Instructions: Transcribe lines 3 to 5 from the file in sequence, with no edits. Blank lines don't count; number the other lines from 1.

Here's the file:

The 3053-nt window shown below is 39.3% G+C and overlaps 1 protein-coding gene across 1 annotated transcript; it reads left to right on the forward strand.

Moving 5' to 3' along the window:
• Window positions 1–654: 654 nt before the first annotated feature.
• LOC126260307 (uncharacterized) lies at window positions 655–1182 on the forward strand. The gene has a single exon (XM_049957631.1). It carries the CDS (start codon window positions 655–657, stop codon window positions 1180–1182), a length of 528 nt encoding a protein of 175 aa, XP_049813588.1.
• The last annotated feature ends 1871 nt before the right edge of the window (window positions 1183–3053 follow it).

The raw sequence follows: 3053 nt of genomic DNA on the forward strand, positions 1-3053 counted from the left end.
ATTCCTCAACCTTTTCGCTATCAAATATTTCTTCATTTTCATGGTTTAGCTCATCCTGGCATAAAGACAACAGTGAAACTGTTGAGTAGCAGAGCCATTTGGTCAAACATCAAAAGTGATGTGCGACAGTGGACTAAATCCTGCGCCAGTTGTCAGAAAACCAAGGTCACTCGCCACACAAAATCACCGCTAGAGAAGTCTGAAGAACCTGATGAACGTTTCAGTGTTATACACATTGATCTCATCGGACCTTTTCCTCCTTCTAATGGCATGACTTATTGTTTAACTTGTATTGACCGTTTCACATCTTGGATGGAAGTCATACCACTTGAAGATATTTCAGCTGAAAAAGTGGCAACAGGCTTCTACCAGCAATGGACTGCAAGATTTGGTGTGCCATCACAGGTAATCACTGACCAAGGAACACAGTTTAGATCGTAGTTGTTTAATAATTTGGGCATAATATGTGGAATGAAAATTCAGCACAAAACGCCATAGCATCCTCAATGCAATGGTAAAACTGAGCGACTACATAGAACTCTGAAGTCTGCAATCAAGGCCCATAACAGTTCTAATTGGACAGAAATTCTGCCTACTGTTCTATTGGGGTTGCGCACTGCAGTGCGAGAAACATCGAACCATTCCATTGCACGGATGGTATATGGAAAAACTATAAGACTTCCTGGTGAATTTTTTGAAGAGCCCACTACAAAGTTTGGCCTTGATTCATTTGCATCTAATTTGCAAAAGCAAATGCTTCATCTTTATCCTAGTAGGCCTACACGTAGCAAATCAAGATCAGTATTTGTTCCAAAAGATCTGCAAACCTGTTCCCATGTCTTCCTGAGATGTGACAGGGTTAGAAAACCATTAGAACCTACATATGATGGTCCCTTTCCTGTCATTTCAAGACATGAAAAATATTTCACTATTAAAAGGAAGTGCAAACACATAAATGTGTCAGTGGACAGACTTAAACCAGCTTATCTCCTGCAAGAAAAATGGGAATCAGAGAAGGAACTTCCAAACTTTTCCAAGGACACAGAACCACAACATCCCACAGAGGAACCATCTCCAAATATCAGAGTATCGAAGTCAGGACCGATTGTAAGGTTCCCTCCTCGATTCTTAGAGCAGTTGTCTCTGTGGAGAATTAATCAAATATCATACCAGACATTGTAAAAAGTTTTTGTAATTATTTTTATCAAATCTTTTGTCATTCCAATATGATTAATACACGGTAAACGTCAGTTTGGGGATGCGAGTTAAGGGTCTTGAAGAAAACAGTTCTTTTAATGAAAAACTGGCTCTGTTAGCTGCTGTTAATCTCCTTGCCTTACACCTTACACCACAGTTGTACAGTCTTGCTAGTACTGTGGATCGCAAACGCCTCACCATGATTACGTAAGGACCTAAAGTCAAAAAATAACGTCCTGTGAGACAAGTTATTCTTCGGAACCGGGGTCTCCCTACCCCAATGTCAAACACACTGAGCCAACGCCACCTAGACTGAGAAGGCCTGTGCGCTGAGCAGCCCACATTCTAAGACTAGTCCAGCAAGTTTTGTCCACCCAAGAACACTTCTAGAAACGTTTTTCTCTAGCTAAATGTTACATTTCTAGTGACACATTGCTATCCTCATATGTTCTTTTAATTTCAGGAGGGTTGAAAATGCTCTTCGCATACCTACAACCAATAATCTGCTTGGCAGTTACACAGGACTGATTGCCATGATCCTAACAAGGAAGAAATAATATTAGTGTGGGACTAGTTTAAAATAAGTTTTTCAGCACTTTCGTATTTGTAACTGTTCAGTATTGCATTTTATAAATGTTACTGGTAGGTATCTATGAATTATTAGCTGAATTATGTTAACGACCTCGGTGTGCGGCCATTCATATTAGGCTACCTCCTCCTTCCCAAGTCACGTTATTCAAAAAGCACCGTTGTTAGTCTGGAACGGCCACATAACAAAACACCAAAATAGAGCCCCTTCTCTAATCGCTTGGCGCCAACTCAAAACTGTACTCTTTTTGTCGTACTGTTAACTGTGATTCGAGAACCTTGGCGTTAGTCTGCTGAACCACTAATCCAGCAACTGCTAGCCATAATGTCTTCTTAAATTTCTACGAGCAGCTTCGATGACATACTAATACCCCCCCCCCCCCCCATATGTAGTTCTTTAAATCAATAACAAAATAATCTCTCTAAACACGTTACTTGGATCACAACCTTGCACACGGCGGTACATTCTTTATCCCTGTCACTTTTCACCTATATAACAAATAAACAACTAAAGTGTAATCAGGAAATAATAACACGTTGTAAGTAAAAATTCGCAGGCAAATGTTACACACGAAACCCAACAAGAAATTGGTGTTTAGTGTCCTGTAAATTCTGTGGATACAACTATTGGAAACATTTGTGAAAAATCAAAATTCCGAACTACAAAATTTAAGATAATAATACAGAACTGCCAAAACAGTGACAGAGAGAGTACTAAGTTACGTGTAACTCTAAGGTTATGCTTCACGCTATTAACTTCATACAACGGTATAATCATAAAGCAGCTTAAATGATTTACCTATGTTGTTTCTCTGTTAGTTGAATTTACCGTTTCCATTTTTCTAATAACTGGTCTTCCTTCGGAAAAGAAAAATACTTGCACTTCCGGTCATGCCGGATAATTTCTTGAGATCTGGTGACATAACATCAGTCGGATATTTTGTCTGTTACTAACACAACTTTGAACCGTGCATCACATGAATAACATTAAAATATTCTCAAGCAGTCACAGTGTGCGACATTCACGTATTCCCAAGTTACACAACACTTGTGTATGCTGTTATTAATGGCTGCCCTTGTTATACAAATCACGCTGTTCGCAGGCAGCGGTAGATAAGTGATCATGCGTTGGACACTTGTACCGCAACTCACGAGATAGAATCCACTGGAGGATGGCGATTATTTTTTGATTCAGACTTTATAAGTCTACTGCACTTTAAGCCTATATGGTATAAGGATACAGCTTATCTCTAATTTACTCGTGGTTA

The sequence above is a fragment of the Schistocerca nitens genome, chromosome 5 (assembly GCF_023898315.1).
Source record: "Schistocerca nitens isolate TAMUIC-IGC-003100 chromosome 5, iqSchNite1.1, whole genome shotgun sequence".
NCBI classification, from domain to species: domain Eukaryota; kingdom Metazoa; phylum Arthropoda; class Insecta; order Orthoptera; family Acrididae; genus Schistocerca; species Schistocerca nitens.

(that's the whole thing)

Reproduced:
• Window positions 1–654: 654 nt before the first annotated feature.
• LOC126260307 (uncharacterized) lies at window positions 655–1182 on the forward strand. The gene has a single exon (XM_049957631.1). It carries the CDS (start codon window positions 655–657, stop codon window positions 1180–1182), a length of 528 nt encoding a protein of 175 aa, XP_049813588.1.
• The last annotated feature ends 1871 nt before the right edge of the window (window positions 1183–3053 follow it).